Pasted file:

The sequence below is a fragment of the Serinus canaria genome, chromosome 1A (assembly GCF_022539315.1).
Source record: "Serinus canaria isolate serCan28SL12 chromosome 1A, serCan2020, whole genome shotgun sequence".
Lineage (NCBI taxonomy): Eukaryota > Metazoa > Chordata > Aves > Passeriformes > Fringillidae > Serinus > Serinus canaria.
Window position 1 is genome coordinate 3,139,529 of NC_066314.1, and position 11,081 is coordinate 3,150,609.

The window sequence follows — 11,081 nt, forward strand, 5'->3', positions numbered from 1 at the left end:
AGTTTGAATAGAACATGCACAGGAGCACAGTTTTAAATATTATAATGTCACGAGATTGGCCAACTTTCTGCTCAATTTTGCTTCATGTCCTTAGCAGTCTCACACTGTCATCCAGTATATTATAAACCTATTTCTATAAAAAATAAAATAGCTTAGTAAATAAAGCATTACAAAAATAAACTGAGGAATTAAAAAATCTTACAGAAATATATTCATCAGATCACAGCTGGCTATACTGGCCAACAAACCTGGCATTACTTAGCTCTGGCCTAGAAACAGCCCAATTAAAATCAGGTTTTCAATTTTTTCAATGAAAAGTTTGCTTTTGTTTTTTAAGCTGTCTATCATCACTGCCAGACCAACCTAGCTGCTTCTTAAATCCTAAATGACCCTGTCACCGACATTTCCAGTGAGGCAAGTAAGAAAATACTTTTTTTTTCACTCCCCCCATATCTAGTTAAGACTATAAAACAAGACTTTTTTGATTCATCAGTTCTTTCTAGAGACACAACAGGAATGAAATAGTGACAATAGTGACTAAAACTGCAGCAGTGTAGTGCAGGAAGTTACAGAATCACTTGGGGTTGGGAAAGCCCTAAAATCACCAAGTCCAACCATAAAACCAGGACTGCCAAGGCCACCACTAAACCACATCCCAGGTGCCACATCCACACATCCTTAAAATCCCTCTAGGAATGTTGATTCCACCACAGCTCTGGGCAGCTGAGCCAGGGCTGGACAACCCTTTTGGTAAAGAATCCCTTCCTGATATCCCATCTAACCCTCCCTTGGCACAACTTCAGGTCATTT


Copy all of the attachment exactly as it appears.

The sequence below is a fragment of the Serinus canaria genome, chromosome 1A (assembly GCF_022539315.1).
Source record: "Serinus canaria isolate serCan28SL12 chromosome 1A, serCan2020, whole genome shotgun sequence".
Lineage (NCBI taxonomy): Eukaryota > Metazoa > Chordata > Aves > Passeriformes > Fringillidae > Serinus > Serinus canaria.
Window position 1 is genome coordinate 3,139,529 of NC_066314.1, and position 11,081 is coordinate 3,150,609.

The window sequence follows — 11,081 nt, forward strand, 5'->3', positions numbered from 1 at the left end:
AGTTTGAATAGAACATGCACAGGAGCACAGTTTTAAATATTATAATGTCACGAGATTGGCCAACTTTCTGCTCAATTTTGCTTCATGTCCTTAGCAGTCTCACACTGTCATCCAGTATATTATAAACCTATTTCTATAAAAAATAAAATAGCTTAGTAAATAAAGCATTACAAAAATAAACTGAGGAATTAAAAAATCTTACAGAAATATATTCATCAGATCACAGCTGGCTATACTGGCCAACAAACCTGGCATTACTTAGCTCTGGCCTAGAAACAGCCCAATTAAAATCAGGTTTTCAATTTTTTCAATGAAAAGTTTGCTTTTGTTTTTTAAGCTGTCTATCATCACTGCCAGACCAACCTAGCTGCTTCTTAAATCCTAAATGACCCTGTCACCGACATTTCCAGTGAGGCAAGTAAGAAAATACTTTTTTTTTCACTCCCCCCATATCTAGTTAAGACTATAAAACAAGACTTTTTTGATTCATCAGTTCTTTCTAGAGACACAACAGGAATGAAATAGTGACAATAGTGACTAAAACTGCAGCAGTGTAGTGCAGGAAGTTACAGAATCACTTGGGGTTGGGAAAGCCCTAAAATCACCAAGTCCAACCATAAAACCAGGACTGCCAAGGCCACCACTAAACCACATCCCAGGTGCCACATCCACACATCCTTAAAATCCCTCTAGGAATGTTGATTCCACCACAGCTCTGGGCAGCTGAGCCAGGGCTGGACAACCCTTTTGGTAAAGAATCCCTTCCTGATATCCCATCTAACCCTCCCTTGGCACAACTTCAGGTCATTT